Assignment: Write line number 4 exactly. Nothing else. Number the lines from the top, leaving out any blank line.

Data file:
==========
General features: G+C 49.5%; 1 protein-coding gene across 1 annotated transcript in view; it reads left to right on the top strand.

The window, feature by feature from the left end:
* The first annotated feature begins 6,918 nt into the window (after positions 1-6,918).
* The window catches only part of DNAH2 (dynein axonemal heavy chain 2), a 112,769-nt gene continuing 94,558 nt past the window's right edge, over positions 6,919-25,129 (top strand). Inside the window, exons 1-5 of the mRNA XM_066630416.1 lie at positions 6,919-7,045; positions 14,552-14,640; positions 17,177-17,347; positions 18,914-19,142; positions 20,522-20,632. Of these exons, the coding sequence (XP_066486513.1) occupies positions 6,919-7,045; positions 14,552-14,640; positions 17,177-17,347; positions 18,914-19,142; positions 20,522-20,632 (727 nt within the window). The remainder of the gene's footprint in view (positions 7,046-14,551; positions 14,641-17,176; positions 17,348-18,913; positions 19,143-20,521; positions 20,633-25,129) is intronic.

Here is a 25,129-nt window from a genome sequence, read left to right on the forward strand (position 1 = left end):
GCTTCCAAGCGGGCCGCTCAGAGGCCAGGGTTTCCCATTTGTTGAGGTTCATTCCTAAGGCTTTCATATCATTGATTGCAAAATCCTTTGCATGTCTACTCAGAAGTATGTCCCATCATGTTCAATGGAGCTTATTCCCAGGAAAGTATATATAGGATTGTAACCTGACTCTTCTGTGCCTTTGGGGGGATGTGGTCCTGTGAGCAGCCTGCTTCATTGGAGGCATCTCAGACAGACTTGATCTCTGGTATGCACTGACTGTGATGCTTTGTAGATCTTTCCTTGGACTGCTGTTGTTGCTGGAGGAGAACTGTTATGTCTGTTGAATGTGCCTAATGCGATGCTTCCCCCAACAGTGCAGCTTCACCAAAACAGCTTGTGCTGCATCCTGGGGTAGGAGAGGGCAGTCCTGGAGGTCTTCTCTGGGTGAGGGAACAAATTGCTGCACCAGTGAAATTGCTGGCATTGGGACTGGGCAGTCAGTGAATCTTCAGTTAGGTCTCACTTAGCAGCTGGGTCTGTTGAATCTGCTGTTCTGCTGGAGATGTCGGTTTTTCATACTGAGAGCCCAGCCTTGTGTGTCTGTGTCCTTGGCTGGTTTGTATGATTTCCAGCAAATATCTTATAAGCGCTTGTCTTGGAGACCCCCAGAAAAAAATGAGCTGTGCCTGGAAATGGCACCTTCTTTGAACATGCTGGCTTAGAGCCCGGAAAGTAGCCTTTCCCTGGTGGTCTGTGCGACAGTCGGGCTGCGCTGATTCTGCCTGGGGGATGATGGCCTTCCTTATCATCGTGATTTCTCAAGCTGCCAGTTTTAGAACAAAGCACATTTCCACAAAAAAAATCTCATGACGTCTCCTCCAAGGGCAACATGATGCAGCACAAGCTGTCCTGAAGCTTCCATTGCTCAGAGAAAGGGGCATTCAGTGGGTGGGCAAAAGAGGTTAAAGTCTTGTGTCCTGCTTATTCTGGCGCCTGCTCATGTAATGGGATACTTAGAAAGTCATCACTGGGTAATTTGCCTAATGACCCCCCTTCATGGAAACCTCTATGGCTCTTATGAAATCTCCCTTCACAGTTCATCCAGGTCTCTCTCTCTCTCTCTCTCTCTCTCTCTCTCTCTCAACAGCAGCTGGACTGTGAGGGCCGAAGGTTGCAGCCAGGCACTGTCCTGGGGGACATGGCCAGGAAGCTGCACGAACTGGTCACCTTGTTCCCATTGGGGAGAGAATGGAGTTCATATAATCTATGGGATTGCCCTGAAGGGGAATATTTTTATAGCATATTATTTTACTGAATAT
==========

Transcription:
* The window catches only part of DNAH2 (dynein axonemal heavy chain 2), a 112,769-nt gene continuing 94,558 nt past the window's right edge, over positions 6,919-25,129 (top strand). Inside the window, exons 1-5 of the mRNA XM_066630416.1 lie at positions 6,919-7,045; positions 14,552-14,640; positions 17,177-17,347; positions 18,914-19,142; positions 20,522-20,632. Of these exons, the coding sequence (XP_066486513.1) occupies positions 6,919-7,045; positions 14,552-14,640; positions 17,177-17,347; positions 18,914-19,142; positions 20,522-20,632 (727 nt within the window). The remainder of the gene's footprint in view (positions 7,046-14,551; positions 14,641-17,176; positions 17,348-18,913; positions 19,143-20,521; positions 20,633-25,129) is intronic.